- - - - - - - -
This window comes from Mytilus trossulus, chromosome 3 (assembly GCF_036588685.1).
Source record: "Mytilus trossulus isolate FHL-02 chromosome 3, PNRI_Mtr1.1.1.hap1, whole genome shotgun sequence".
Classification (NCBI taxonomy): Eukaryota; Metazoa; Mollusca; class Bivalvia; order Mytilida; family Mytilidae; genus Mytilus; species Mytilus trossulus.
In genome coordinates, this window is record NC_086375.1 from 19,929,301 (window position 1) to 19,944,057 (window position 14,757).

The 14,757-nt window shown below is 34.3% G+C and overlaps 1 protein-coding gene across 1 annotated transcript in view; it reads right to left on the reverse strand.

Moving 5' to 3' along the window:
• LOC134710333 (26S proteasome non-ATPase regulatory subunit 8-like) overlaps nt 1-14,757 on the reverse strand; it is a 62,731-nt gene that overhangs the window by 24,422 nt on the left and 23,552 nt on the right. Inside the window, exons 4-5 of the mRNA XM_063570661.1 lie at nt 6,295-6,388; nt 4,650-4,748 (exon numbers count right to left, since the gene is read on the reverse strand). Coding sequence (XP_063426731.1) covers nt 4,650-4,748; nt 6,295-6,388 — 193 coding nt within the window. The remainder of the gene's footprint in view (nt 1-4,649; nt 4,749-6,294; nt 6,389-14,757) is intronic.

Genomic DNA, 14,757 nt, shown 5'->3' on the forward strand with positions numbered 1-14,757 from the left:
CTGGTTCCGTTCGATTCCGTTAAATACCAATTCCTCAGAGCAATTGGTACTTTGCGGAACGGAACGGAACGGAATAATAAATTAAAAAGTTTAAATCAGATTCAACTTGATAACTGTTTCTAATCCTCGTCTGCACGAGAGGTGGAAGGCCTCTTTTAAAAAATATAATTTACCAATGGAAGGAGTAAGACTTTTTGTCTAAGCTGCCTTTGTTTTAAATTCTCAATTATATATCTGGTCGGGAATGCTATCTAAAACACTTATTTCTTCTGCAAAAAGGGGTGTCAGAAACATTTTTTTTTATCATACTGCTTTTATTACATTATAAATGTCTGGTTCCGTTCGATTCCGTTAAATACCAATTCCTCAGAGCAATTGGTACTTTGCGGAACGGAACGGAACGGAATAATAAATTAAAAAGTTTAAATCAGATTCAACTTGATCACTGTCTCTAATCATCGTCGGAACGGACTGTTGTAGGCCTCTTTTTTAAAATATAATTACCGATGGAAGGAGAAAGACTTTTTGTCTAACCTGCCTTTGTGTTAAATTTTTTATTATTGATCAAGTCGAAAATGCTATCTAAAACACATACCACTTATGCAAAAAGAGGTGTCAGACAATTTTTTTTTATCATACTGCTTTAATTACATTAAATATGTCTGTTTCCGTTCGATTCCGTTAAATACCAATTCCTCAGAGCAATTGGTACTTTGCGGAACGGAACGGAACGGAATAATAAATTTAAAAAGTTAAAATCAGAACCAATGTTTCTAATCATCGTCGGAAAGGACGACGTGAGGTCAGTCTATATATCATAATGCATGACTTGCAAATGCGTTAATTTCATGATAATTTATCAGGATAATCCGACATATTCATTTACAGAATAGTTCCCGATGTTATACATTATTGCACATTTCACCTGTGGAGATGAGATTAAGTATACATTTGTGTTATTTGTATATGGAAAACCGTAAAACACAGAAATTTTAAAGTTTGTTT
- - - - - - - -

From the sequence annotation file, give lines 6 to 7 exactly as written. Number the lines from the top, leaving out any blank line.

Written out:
Moving 5' to 3' along the window:
• LOC134710333 (26S proteasome non-ATPase regulatory subunit 8-like) overlaps nt 1-14,757 on the reverse strand; it is a 62,731-nt gene that overhangs the window by 24,422 nt on the left and 23,552 nt on the right. Inside the window, exons 4-5 of the mRNA XM_063570661.1 lie at nt 6,295-6,388; nt 4,650-4,748 (exon numbers count right to left, since the gene is read on the reverse strand). Coding sequence (XP_063426731.1) covers nt 4,650-4,748; nt 6,295-6,388 — 193 coding nt within the window. The remainder of the gene's footprint in view (nt 1-4,649; nt 4,749-6,294; nt 6,389-14,757) is intronic.